Bargaining on a revolution?
Activist Tom Hayden embodied for many a "spirit of revolution," but what was the content of that revolution? asks.
TOM HAYDEN, who died October 23 at the age of 76, was the principal author of the Port Huron Statement, the founding document of the Students for a Democratic Society (SDS), in the summer of 1962.
His passing has elicited numerous obituaries and appreciations of his life and work, predictably shaped by the author's affinity or hostility to his point of view. For a political animal such as Hayden, this is only fitting.
If his early endorsement of Hillary Clinton over Bernie Sanders last spring came as a shock to many, I hope to demonstrate why it shouldn't have; in fact, this endorsement wasn't a betrayal of his youthful brand of politics, but a natural consequence of it.
In short, Tom Hayden didn't "sell out" or "grow out" of his principles; he remained true to his ideas and himself, at least as far as it's possible to judge from the public record.
To do so, it is necessary to set the stage.
Hayden was born in 1939, which places his coming of age years in the high tide of McCarthyism and the "Happy Days" backlash against women in the workplace and civil rights. The same year he graduated from high school, 1956, Rosa Parks and Dr. Martin Luther King, Jr. led a yearlong bus boycott in Montgomery, Alabama.
That same year, Soviet premier Nikita Khrushchev gave his famous "secret speech" admitting many of Stalin's worst crimes. However, later that year, Khrushchev himself ordered a Russian invasion of Hungary to crush an anti-Stalinist uprising of workers and students.
So it's not surprising that the "official" politics of American democracy and Eastern Bloc Communism held little appeal for Hayden. After serving as the editor for the student newspaper at the University of Michigan, he was inspired by the Greensboro lunch counter sit-ins of February 1960 and soon joined in as a Freedom Rider challenging segregated interstate bus service. However, despite taking part in direct action, he was an enthusiastic supporter of John F. Kennedy in the 1960 election.
INTELLECTUALLY, HAYDEN became familiar with a variety of influential intellectuals who were calling for a "New Left" to differentiate it from the "Old" Stalinist left. In the U.S., they included sociologist C. Wright Mills and writers and editors William Appleman Williams, Paul Goodman and Arnold Kaufman. They also included English historian (and ex-Communist Party member) E.P. Thompson and French existentialist philosophers and writers Albert Camus and Jean Paul Sartre. Civil rights organizers such as, King, Bayard Rustin and Ella Baker contributed mightily to the intellectual atmosphere and also shaped Hayden's thinking.
While these figures differed among themselves, they shared some commonalities: a.) a rejection of Stalinism; b.) an associated pessimism about the role Marx assigned to the working class as the central agent of social change; c.) a sharp critique of capitalism as an economic model and racist/alienating social system; and d.) a belief that students and intellectuals (or young people in general) would lead social movements to challenge the status quo.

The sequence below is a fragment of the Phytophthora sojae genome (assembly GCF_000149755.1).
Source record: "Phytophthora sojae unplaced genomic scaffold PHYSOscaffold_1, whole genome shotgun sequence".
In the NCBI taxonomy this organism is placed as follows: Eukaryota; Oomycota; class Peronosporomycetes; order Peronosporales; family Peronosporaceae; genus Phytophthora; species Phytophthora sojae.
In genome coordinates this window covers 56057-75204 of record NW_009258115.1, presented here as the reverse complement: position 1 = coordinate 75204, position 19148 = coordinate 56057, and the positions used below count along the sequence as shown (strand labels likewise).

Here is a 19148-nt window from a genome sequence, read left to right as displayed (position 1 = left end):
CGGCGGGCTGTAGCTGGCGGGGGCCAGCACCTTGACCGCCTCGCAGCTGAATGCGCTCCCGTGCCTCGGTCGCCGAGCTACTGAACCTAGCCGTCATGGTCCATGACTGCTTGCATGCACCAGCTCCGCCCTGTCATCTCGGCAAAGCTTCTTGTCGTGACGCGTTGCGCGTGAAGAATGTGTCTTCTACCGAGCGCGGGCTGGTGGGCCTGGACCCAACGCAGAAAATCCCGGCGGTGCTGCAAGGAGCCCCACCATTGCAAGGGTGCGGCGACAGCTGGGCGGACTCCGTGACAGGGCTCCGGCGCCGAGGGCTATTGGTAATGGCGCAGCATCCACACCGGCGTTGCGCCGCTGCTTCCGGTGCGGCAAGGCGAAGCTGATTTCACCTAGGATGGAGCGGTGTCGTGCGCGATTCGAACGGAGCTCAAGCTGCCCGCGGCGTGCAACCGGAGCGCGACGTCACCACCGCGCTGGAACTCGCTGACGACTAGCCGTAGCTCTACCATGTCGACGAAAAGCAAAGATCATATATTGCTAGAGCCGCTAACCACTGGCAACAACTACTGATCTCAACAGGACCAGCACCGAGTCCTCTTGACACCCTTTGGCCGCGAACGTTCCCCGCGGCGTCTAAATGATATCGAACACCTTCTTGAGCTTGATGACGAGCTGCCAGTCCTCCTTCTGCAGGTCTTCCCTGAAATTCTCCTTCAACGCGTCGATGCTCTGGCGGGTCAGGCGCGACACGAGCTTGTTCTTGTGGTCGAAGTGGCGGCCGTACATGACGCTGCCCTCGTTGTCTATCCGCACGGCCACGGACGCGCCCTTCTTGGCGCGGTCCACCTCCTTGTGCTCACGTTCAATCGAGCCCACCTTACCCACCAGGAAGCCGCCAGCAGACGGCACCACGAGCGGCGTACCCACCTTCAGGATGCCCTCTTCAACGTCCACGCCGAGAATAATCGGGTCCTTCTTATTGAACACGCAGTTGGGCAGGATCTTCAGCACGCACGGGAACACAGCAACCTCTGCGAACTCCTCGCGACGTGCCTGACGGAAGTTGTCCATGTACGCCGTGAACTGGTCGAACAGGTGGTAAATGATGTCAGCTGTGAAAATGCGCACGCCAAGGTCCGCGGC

Events in the late 1950s and early 1960s appeared to bear out this general framework. After all, the Soviets crushed Hungary's youth, the European and American working classes seemed to have been pacified (at least relatively so) by post-war prosperity, Western capitalism glorified commercialism even as it clung to colonies in Africa and Asia and Jim Crow in the American South, and students and intellectuals manifestly led resistance to all this: from Che and Fidel's youthful guerrillas in the Sierra Maestras, to the heroes of the Algerian and Vietnamese National Liberation Fronts, to Student Nonviolent Coordinating Committee (SNCC) freedom fighters in Alabama and Mississippi.
Although he focused on England, E.P. Thompson described many of the assumptions that Hayden's generation shared in his influential 1959 essay, "The New Left":
It is a generation which never looked upon the Soviet Union as a weak but heroic Workers' State; but, rather, as the nation of the Great Purges and of Stalingrad, of Stalin's Byzantine Birthday and of Khrushchev's Secret Speech: as the vast military and industrial power which repressed the Hungarian rising and threw the first sputniks into space.
A generation which learned of Belsen [Nazi concentration camp] and Hiroshima when still at elementary school; and which formed their impressions of Western Christian conduct from the examples of Kenya and Cyprus, Suez and Algeria.
C. Wright Mills whole-heartedly agreed with Thompson on many of these points in his own "Letter to the New Left" in the fall of 1960. In it, Mills directs his sharpest criticism against those who advocate working-class politics as the key to social change, arguing that the "labor metaphysic" of "Victorian Marxism" ought to be left behind. After all, he asks,
who is it that is getting fed up? Who is it that is getting disgusted with what Marx called "all the old crap"? Who is it that is thinking and acting in radical ways? All over the world--in the bloc, outside the bloc and in between--the answer's the same: it is the young intelligentsia.